[0058] Referring to FIGS. 6A and 6B, the first probe 24 has a lower end portion 88 with an end surface 86 that is generally pervious to air. In the illustrated configuration, for example, the end surface 86 comprises a fine-mesh screen, although other forms for the end surface 86 also may be used. For example, in other embodiments, the end surface can define a plurality of apertures or openings. Still alternatively, the end surface 86 may comprise a cloth or fabric-type material that is generally pervious to air. In any case, with application of a vacuum to the first probe 24, and whenever the first probe 24 is positioned over seeds, an indeterminate quantity of the seeds will be drawn against and captured by the first probe. As used herein, whenever a probe “picks up” a seed or other particle, the seed is immobilized on the end surface of the probe without passing through the end surface. Seeds can be released from the end surface 86 of the first probe 24 by release of the vacuum. Seed release may be facilitated by application of a low-pressure fluid (e.g., 1-2 psig compressed air) to the probe from a compressed gas source.

[0059] In addition, to facilitate removal of seeds from the alignment trough 110 with the first probe 24, the lower end portion 88 may have a generally V-shaped cross section (as best shown in FIG. 6B) that corresponds to the shape of the alignment trough 110. This ensures that the end surface 86 of the first probe 24 can be lowered to a position that is sufficiently close enough to the bottom of the trough 110 to enable the vacuum to draw seeds against the end surface 86. In other embodiments, the first probe 24 may be provided with a lower end portion that is not shaped to correspond with the shape of the alignment trough 110. For example, the first probe 24 may have a cylindrical lower end portion with a flat end surface, such as shown in copending U.S. application Ser. No. 09/939,333.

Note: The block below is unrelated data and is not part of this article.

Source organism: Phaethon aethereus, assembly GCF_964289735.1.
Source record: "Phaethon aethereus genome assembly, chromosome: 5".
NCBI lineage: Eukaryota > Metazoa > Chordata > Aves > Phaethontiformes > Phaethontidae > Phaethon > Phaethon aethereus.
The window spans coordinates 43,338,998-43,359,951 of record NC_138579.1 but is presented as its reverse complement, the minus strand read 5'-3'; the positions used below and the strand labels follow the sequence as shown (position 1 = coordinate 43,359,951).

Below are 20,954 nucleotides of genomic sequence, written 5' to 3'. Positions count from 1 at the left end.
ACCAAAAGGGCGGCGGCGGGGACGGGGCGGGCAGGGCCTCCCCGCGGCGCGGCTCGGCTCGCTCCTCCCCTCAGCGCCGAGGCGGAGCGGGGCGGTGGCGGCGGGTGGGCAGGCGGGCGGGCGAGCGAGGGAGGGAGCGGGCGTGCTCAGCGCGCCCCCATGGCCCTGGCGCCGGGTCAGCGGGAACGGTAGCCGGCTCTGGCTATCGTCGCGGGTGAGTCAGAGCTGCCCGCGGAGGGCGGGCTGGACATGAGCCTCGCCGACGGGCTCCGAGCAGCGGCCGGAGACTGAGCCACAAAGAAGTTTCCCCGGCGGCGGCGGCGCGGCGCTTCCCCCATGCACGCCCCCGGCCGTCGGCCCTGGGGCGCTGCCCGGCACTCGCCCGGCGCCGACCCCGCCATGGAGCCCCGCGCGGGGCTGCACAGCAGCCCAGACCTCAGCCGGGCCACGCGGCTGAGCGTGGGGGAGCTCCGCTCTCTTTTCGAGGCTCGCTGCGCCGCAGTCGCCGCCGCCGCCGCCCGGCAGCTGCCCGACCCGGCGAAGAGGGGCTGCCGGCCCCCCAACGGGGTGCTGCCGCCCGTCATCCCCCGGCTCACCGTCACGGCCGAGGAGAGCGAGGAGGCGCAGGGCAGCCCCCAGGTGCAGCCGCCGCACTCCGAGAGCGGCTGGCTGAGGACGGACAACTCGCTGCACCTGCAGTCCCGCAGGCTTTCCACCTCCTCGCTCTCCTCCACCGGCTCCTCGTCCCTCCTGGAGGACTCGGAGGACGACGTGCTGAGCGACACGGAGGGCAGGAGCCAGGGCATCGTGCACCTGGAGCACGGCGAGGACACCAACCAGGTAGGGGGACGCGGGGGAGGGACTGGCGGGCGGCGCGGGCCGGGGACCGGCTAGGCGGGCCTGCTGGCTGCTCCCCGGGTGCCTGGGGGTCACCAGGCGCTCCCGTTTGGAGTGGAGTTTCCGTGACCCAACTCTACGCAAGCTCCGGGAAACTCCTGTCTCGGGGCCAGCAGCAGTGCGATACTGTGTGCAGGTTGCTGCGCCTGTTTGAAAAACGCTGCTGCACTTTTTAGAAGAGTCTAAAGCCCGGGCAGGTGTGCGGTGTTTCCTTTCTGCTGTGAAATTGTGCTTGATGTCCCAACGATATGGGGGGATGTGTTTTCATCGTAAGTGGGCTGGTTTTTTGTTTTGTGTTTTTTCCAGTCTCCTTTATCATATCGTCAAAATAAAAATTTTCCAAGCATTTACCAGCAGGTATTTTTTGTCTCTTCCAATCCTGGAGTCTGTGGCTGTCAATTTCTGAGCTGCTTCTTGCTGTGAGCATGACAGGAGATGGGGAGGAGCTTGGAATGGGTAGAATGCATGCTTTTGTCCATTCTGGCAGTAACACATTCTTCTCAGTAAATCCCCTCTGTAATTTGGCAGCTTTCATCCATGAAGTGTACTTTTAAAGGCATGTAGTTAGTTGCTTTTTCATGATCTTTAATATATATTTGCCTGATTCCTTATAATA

[0060] The diameter d1 of the first probe 24 desirably is between about 3-5 mm, with 4.75 mm being a specific example, although larger or smaller diameter probes are contemplated, depending on seed size and the number of seeds to be picked up. Each opening in the mesh end surface 86 desirably is smaller than the dimensions of a seed to prevent passage of seeds through the mesh surface. The mesh surface in one specific implementation typically has a mesh size of about 10-20 openings/mm2.